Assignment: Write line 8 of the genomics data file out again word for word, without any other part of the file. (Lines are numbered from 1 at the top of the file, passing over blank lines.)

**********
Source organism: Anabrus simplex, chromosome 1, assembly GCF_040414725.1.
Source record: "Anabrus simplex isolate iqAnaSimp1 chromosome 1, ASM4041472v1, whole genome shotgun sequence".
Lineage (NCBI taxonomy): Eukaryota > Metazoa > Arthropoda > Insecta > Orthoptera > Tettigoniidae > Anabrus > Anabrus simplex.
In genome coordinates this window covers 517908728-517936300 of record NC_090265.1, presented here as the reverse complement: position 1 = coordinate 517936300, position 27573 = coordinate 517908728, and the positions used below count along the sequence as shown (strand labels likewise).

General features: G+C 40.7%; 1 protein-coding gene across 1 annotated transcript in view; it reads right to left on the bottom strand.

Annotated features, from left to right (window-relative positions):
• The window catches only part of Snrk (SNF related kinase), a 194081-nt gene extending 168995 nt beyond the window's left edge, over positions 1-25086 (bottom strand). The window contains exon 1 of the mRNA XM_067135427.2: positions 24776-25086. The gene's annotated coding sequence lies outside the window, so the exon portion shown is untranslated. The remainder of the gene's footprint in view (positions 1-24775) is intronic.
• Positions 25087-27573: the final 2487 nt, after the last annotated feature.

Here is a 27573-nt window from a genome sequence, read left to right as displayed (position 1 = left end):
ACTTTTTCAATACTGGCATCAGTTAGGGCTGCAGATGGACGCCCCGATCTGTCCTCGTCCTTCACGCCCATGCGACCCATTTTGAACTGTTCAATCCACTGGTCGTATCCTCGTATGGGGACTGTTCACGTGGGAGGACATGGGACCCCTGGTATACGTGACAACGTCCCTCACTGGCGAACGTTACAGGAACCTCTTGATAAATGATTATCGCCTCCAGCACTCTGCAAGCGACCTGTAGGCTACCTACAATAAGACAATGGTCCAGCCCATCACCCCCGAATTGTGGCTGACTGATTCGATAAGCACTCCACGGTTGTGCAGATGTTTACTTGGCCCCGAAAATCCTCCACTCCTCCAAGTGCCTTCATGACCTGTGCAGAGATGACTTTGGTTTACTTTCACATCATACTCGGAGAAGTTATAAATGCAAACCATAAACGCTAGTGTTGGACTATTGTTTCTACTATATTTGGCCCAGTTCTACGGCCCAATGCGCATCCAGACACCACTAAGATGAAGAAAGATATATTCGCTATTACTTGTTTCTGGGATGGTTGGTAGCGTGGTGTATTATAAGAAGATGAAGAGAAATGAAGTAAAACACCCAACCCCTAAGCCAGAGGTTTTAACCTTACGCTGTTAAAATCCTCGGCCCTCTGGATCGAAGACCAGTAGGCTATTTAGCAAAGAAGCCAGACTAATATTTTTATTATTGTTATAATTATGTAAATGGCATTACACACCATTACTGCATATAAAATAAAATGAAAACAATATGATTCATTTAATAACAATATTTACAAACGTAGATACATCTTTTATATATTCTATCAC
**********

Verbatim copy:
• Positions 25087-27573: the final 2487 nt, after the last annotated feature.